Ray Clark 10/18 ... "The attached image show "tomellinensis" in spike and hopefully flowering soon, why I am I posting this one?
According to the DVD it is NYP and to back that up I don't see a mention of it on the taxon list either. I personally am unsure what steps need to be taken to get this one published, I can only add that it is ex Derek, ex Renate. Is anyone else growing this plant?"
Len Colgan ... "I have a pair of them."
Chris Larson ... "Yes I have this one. From Europe directly.
The steps to publish is in the hands of those qualified to publish. Renates passing means this one may never be described, under this name or another. The name is not a legitimate name & therefore not in Taxon. This is the same situation as T. cocoensis which is sold all over the world under this name but it is not recognised – sort of like using cv names which are not registered. But at least Derek has documented it on the disc so that we have a reference to locality. Will another taxonomist take on describing it under this name or another, or not? Big question."
Derek Butcher ... "There is a 'Cocoensis' (Cultivar name) in the BCR and there is an article pending in Die Bromelie to explain things to the Germans. It seems tomellinensis may be destined to the same fate. Eric Gouda isn't growing it so there seems little chance it will be named under the ICN rules. It seems linked to T. hammeri and could even be lumped there by botanists
We await flowering by Ray."
Tillandsia 'Tomellinensis' by Derek Butcher November 2018
In October 2002 Renate gave me a plant with this name via a batch that Len Colgan had imported. It first flowered for me in December 2015. I gave a piece to Ray Clark and because of his tender care it flowered in 2018. It is growing in at least 2 places in Adelaide (the other being Len Colgan’s) so it must like living in Adelaide. Regrettably Renate did not get around to publishing this plant and it is possible that current taxonomists may treat it as a variable Tillandsia hammeri. Therefore I have decided to record the name as a cultivar in the Bromeliad Cultivar Register.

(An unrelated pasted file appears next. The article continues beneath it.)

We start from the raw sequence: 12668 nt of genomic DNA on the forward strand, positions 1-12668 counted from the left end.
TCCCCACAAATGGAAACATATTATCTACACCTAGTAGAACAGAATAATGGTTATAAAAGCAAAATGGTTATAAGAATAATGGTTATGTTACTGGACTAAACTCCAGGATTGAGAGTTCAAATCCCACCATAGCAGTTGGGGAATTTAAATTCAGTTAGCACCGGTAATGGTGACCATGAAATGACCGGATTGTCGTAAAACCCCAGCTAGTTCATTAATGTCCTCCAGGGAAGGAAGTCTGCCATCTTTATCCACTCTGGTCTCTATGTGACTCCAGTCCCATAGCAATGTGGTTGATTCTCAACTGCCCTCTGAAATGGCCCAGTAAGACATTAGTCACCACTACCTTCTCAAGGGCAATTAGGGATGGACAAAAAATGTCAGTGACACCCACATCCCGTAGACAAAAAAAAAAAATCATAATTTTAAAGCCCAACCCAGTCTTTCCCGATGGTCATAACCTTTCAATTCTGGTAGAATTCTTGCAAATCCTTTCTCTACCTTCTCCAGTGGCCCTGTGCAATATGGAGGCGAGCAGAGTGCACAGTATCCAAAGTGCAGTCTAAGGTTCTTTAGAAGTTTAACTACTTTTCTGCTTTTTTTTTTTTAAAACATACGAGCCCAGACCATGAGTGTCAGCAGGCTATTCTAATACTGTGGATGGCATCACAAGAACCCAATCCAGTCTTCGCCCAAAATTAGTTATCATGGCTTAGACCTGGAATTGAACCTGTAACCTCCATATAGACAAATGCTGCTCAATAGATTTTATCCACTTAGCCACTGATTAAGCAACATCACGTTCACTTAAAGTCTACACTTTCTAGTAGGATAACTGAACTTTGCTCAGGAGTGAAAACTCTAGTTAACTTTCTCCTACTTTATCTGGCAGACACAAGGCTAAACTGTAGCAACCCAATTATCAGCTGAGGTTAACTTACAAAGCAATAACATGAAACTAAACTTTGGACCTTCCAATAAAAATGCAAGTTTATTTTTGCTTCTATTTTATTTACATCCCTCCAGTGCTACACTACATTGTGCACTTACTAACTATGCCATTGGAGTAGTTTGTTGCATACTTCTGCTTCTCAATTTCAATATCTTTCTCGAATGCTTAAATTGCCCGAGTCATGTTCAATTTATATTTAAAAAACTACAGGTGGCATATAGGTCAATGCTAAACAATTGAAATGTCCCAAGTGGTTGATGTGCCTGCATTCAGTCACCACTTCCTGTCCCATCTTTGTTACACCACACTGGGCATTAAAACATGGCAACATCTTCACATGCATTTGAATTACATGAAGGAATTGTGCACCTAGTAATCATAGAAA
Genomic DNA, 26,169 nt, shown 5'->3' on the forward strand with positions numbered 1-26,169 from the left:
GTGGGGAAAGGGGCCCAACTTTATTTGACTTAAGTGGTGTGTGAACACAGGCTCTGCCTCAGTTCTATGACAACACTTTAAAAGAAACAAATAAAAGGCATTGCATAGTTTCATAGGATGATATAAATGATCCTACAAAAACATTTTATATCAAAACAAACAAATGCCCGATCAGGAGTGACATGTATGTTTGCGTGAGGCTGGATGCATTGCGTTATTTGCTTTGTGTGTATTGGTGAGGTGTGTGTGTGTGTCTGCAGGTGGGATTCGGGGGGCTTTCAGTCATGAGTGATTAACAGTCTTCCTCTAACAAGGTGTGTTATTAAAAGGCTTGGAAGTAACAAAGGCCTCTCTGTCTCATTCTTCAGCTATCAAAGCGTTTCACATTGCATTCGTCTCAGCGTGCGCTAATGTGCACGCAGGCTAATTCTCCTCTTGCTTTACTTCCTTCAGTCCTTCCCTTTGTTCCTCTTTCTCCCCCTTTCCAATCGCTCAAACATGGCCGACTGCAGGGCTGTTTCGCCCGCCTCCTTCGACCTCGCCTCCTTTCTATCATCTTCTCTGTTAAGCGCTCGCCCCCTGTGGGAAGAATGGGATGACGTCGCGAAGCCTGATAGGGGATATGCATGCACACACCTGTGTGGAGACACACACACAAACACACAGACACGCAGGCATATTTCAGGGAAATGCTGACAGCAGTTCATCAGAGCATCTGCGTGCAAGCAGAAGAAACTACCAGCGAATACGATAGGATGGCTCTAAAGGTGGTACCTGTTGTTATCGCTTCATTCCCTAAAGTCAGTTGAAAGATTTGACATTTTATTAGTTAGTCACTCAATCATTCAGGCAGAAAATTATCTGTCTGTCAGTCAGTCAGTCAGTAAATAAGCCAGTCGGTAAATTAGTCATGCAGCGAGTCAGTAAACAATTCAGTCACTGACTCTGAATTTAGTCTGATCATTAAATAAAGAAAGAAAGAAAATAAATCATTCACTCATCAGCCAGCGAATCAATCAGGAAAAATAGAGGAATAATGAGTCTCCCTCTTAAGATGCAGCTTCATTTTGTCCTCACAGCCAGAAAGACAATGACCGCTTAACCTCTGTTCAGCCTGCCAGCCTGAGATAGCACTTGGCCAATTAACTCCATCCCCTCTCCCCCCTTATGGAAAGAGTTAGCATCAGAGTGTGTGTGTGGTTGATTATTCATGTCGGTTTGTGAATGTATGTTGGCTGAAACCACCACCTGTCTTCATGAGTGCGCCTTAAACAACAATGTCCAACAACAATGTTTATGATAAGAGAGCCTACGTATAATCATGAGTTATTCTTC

It was found in Mexico, State of Pueblo, near the border of Oaxaca, on the road between Tehuacan and Oaxaca near Calipan, 2000m. alt, terrestrial on rocks upstream about 8km by H. Gieseke in 1988. It flowered in April 2000 in collection of Renate Ehlers.
It differs from T. hammeri in Plant smaller and secund, not narrow and erect. Leaves greener and substantially shorter. Sheath shorter and distinct, outside green, inside light brown, not both sides deep dark brown. Inflorescence shorter, more compact and wider, with few very broadened long spikes. Primary bract not longer than the spike, hardly half as long. Floral bract exceeds the sepal, longer (to 2.3cm compared to 1.5cm), broader, clearly keeled, glabrous, lacquered red with lepidote tip, the edges and top portion with winged large asymmetric trichomes not green red and uniformly dense fine white lepidote.
Plant in Australia stemless, forming clumps, single plant flowering 25-35 cm high, forming an erect often secund rosette, Leaves to 30cm long, narrow triangular.
Inflorescence of 1 spike to 10 cm long, Floral bracts 2 – 2.3 cm long, carmine – red, glabrous, shiny lacquered, the tip dense fine pruinose lepidote.